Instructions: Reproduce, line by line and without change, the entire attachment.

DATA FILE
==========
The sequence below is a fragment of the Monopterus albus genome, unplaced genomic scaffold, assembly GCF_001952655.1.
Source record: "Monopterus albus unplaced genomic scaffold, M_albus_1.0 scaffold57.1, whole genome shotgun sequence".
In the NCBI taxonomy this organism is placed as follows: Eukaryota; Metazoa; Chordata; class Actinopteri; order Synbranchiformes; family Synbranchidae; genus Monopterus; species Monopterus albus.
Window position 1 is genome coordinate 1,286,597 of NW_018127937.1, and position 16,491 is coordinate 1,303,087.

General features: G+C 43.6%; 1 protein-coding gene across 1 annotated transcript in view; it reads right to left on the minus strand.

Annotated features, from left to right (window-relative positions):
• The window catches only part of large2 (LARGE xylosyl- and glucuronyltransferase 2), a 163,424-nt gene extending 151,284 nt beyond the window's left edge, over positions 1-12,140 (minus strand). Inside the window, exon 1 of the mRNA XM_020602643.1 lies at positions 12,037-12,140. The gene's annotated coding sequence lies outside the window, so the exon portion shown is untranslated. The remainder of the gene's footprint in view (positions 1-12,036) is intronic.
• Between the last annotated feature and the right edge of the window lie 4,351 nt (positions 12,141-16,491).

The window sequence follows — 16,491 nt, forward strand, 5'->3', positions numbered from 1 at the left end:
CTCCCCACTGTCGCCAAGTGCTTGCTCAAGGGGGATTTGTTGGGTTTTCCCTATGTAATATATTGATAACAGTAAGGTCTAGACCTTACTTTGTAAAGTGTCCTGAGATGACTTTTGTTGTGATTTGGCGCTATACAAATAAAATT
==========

The sequence below is a fragment of the Monopterus albus genome, unplaced genomic scaffold, assembly GCF_001952655.1.
Source record: "Monopterus albus unplaced genomic scaffold, M_albus_1.0 scaffold57.1, whole genome shotgun sequence".
In the NCBI taxonomy this organism is placed as follows: Eukaryota; Metazoa; Chordata; class Actinopteri; order Synbranchiformes; family Synbranchidae; genus Monopterus; species Monopterus albus.
Window position 1 is genome coordinate 1,286,597 of NW_018127937.1, and position 16,491 is coordinate 1,303,087.

General features: G+C 43.6%; 1 protein-coding gene across 1 annotated transcript in view; it reads right to left on the minus strand.

Annotated features, from left to right (window-relative positions):
• The window catches only part of large2 (LARGE xylosyl- and glucuronyltransferase 2), a 163,424-nt gene extending 151,284 nt beyond the window's left edge, over positions 1-12,140 (minus strand). Inside the window, exon 1 of the mRNA XM_020602643.1 lies at positions 12,037-12,140. The gene's annotated coding sequence lies outside the window, so the exon portion shown is untranslated. The remainder of the gene's footprint in view (positions 1-12,036) is intronic.
• Between the last annotated feature and the right edge of the window lie 4,351 nt (positions 12,141-16,491).

The window sequence follows — 16,491 nt, forward strand, 5'->3', positions numbered from 1 at the left end:
CTCCCCACTGTCGCCAAGTGCTTGCTCAAGGGGGATTTGTTGGGTTTTCCCTATGTAATATATTGATAACAGTAAGGTCTAGACCTTACTTTGTAAAGTGTCCTGAGATGACTTTTGTTGTGATTTGGCGCTATACAAATAAAATT